Haarlem is a wonderfully preserved city, dating mostly from the 17th century . The centre is compact enough to walk around. Like other cities in Holland (or in Flanders for that matter), the focal point is the Grote Markt (market square), around which everything revolves. This is where you will find the main buildings, like the Renaissance-style Stadhuis (town hall) and Vleeshal (old meat market), the Verweyhal (old fish market), the 13th-century Hoofdwacht (city guards headquarters), and the Gothic-style Sint-Bavokerk (St Bavo's Church).
Crossing the Inner Spaarne River, just west of the market square, you will find a black windmill rising above the roofline. Named De Adriaan, it has been one of the symbols of Haarlem since its original construction in 1779. It burnt down a couple of times, and was last rebuilt in 2002.
Not far away, the Amsterdamse Poort (Amsterdam's Gate) is the only remaining city gate. It was constructed in 1355, and escaped destruction in 1865, when the other citu gates were torn down.
At the northern extremity of the city centre is the art nouveau railway station. It was first opened in 1839 to accommodate the passengers of the first railway in the Netherlands, linking Haarlem to Amsterdam. The present building dates from 1908.
About 1.5 km south-west of the central market square, stands the Neo-Gothic Cathedral of Saint Bavo. It was built in 1898 by the Catholic community, after their original cathedral on the Grote Markt had been converted into a Protestant church in 1578, and their next cathedral, St Joseph's, had become too small.
Off-the-beaten-track, in the Haarlemmerhout
south of town, Villa Welgelegen is a neoclassical stately home that used to house the Welgelegen Museum. It was built from 1785 to 1789 by the rich Amsterdam merchant banker Henry Hope (1735-1811), as a summer home. Henry Hope was so influential that he persuaded the Haarlem local government to redesign the public parks Frederickspark and Haarlemmerhout on both sides of the palace. He had many famous visitors to this palace, including William V of Orange, who visited with his wife, Princess Wilhelmina of Prussia, and Thomas Jefferson in 1788.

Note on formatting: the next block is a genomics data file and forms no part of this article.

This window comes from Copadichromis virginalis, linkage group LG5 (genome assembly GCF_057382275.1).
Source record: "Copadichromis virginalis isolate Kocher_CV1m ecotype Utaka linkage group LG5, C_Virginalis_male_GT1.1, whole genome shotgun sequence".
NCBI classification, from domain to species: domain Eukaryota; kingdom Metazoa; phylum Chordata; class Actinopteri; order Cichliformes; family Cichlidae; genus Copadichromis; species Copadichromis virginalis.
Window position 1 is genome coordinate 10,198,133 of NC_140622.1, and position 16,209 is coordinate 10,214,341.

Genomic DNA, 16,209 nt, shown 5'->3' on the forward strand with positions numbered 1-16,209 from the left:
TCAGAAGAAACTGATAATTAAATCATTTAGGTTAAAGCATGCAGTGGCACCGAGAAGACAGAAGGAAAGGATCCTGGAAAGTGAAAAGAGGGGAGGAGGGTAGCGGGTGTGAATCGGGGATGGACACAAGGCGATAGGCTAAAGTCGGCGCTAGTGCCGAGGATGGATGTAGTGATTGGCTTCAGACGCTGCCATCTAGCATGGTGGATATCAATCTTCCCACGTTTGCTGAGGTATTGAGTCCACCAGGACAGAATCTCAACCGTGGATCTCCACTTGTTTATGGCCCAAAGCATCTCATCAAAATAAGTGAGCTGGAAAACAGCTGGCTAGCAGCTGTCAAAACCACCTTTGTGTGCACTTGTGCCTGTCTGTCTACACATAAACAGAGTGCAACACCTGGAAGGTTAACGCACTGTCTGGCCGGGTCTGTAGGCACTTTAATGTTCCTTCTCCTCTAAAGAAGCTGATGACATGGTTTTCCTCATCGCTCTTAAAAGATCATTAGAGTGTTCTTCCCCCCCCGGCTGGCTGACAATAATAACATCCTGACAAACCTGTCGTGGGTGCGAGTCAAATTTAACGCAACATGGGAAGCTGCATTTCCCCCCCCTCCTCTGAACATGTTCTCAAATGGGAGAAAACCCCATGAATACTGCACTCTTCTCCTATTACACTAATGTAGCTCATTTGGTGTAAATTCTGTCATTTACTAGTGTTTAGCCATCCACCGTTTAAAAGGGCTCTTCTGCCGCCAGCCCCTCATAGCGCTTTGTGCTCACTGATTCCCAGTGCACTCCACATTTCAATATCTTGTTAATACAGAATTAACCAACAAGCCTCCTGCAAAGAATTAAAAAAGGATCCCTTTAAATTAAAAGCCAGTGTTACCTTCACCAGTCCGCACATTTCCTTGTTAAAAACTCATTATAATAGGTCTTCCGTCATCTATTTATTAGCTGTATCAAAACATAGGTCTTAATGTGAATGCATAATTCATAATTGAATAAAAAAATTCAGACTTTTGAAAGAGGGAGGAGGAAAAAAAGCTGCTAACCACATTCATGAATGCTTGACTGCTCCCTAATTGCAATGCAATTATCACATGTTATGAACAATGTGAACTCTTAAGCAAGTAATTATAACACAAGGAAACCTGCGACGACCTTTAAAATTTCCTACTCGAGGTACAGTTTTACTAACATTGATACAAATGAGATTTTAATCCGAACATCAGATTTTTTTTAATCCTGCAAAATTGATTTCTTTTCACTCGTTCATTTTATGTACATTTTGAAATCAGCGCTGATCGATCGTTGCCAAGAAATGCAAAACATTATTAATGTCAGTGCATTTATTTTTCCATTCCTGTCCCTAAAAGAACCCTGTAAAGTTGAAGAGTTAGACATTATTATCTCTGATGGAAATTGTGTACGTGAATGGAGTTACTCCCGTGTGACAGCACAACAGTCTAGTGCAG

During the Napoleonic period, the villa was used by the new King of Holland, Louis Bonaparte. After the collapse of the French Empire, Princes Wilhelmina of Prussia used the villa as a summer palace and opened it to the public as a museum. The museum was replaced by the provincial government of North Holland in 1930. Nowadays, Villa Welgelege is only open to the public for walking tours on Open Monumentendag (Open Monuments' Day).
Frans Hals Museums
The Frans Hals Museum has an impressive collection of paintings by Dutch masters from Haarlem. Not surprising when one knows that over 100,000 paintings were produced in Haarlem between 1605 and 1635.
The museum opened in 1913, and is housed in the old Oudemannenhuis (Old Menīs Alms House), a home for elderly men founded in 1609.
There are a dozen works by Frans Hals (1580-1666), including eight group portraits. Hals, after whom the museum is named, ended his impoverished life in this very almshouse. Two of his painting in the museum are known as the Regents & the Regentesses of the Old Menīs Alms House.
Among the more famous paintings on display is a modern exhibit with explanatory text showing the paintings in relation to historical events and the economic history of Haarlem. One of them is the fabel about the Haarlem 'crusade' to Damietta.
The Teylers Museum
is the oldest museum of the Netherlands (1778). It is in the former home of Pieter Teyler van der Hulst (1702-1778), a wealthy cloth merchant and philanthropist, after whom the museum was named. Displays include an eclectic collection of fossils, minerals, scientific instruments, medals, coins, and paintings. It is most famous for its extensive collection of old master's prints (over 25,000 of them) and drawings (over 10,000), including several works by Michelangelo and Rembrandt.
How to get there
Haarlem is located 10km west of Amsterdam, with which it has numerous road connections. If you are coming from further away by car, follow the directions for Amsterdam first.
The city is a 15min ride away from Amsterdam Central Station. There are also direct trains from Leiden (20min), The Hague (35 to 45 min), or Rotterdam (50min).